‘This isn’t over!’: Trump supporters refuse to accept defeat in U.S. election
Chanting “This isn’t over! and “Stop the steal,” supporters of President Donald Trump protested at state capitals across the country Saturday, refusing to accept defeat and echoing Trump’s unsubstantiated allegations that the Democrats won the election by fraud.
From Atlanta and Tallahassee to Bismarck, Boise and Phoenix, crowds ranging in size from a few dozen to a few thousand decried the news of Joe Biden’s victory after more than three exhausting days of vote-counting put the Democrat over the top. Skirmishes broke out in some places.
In Atlanta, outside the state Capitol in the longtime Republican stronghold of Georgia, chants of “Lock him up!” rang out among an estimated 1,000 Trump supporters. Others chanted, “This isn’t over! This isn’t over!” and “Fake news!” The streets were awash with American flags and Trump banners.
No immediate violence was reported, though at one point, police moved to separate Trump opponents from supporters. Biden held a slim lead in Georgia, which hasn’t gone for a Democrat since 1992.
Jordan Kelley, a 29-year-old from Murfreesboro, Tennessee, drove three-plus hours to Atlanta to attend the pro-Trump rally.
“There’s election fraud going on here,” said Kelley, claiming that voters in Georgia, a state with a GOP governor and secretary of state, had improperly counted the ballots to put Biden ahead. “Even though I live in Tennessee, I’m an American, and I want to make sure Americans have a voice in the election.”
He planned to make the 10-hour trip to Washington next week to demonstrate on the steps of the Supreme Court, where Trump and his lawyers have vowed to eventually make his case.
Underscoring the hard feelings on both sides of the nation’s deep political divide, anti-Trump protesters in Washington booed, yelled profanities, shouted “Loser! Loser!” and gave the finger to Trump’s motorcade as the president returned to the White House from a golf outing Saturday.
Contrary to the claims of Trump supporters, there has been no evidence of any serious vote fraud. And some Republican elected officials around the country began to distance themselves from Trump and urge him to accept the outcome gracefully.
A couple of thousand Trump supporters gathered at the Pennsylvania Capitol in Harrisburg with American flags, Trump flags and “Stop the Steal” signs.
“If we don’t stop this today, it’ll all be over,” Bruce Fields, 66, said of news organizations declaring Biden the winner. “Otherwise we can kiss freedom goodbye.”
About two dozen heavily armed men, some wearing camouflage, joined the rally.
At the Arizona Capitol in Phoenix, a crowd swelled to more than 1,000 within hours. Biden won Arizona on his way to victory in the Electoral College.
“It’s very suspicious that President Trump, with the red wave we’ve been seeing in Arizona, is struggling,” Kelli Ward, former state senator and chairwoman of the Arizona Republican Party, told a boisterous pro-Trump demonstrators. “I want to know if there is any discrepancy with the numbers coming out of the machines.”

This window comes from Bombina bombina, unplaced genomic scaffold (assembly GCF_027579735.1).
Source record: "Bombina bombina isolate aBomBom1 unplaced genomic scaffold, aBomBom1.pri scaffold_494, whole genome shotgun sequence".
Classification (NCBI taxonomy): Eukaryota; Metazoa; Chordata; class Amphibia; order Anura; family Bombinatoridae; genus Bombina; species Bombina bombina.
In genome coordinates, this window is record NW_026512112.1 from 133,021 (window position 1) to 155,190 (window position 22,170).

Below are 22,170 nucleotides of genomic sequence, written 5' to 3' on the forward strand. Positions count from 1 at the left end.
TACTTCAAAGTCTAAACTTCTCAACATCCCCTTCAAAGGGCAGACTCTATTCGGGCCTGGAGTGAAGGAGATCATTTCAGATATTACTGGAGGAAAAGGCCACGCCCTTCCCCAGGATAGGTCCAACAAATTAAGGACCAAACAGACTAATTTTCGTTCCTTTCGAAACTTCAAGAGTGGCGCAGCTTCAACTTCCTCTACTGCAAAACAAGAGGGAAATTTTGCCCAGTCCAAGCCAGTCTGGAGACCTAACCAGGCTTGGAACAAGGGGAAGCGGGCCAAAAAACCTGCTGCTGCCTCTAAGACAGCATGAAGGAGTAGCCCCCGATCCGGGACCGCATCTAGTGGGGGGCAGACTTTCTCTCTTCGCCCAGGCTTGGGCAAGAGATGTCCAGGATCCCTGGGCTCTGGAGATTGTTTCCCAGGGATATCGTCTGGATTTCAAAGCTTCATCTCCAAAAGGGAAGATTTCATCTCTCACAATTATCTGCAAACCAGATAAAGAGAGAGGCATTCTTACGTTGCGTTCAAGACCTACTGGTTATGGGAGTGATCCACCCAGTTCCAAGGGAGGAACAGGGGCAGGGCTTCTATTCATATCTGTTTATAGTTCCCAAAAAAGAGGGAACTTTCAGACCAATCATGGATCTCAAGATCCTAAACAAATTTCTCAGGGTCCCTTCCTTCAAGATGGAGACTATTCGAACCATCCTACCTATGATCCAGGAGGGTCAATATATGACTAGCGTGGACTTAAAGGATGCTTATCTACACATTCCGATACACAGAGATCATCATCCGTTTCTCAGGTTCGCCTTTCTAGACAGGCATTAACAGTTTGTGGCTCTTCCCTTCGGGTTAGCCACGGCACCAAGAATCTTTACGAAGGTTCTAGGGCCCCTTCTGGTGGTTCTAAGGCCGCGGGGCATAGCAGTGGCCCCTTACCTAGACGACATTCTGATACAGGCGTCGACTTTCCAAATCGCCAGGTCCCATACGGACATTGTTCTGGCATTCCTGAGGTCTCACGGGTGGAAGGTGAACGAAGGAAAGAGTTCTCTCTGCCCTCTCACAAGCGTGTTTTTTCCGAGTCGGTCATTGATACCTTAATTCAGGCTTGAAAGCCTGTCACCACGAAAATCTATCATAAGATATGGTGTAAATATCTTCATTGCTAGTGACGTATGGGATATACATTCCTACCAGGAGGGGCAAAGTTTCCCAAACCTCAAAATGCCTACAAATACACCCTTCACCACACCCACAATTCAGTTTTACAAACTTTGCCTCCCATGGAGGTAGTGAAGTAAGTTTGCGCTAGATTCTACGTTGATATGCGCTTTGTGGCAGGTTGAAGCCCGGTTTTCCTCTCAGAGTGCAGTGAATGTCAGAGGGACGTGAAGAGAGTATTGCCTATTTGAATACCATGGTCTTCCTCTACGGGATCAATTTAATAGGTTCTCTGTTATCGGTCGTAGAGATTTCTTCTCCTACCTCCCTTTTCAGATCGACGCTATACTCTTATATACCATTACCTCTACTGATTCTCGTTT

Even in a place that wasn’t close, Trump supporters gathered in droves to express support for him and vent frustration at the outcome of the election. Outside of North Dakota’s Capitol in Bismarck, the state’s all-Republican congressional delegation joined protesters carrying pro-Trump signs and banners and chanting, “Four more years!” and “Stop the steal!”
A few skirmishes broke out between Trump backers and a few pro-Biden and Black Lives Matters demonstrators, with one BLM supporter attempting to handcuff himself to a Trump supporter. The two men began wrestling on the ground.
An officer escorted the Black Lives Matter supporter to a squad car. It was unclear if he had been arrested.
In Lansing, Michigan, about 50 Trump supporters and a smaller group of marchers carrying Black Lives Matter flags converged on the state Capitol, where they pushed, shoved and shouted at one another in a tense standoff. But within moments of the race being called, a few from both sides broke into prayer, and at least one pair hugged.
Tensions flared again when more Trump supporters arrived on the scene. BLM members retreated through the growing crowd.
Frank Dobbs, 40, of Henderson, Nevada, brought a bullhorn and a blue Trump 2020 flag that he wrestled with in a stiff wind during a rally outside the Clark County registrar of voters office in North Las Vegas.
“It’s not over until it’s over. There’s still the courts. If ever there’s ever a time to expose widespread fraud, this is the president to do it,” Dobbs said. “The media doesn’t decide who wins the presidency. The legal voters of this country decide.”
AP journalists Jocelyn Noveck in New York City and Anna Liz Nichols in Lansing, Mich., contributed to this report. Goldman reported from Lansing, Mich., and Snow contributed from Phoenix.
Source: Read Full Article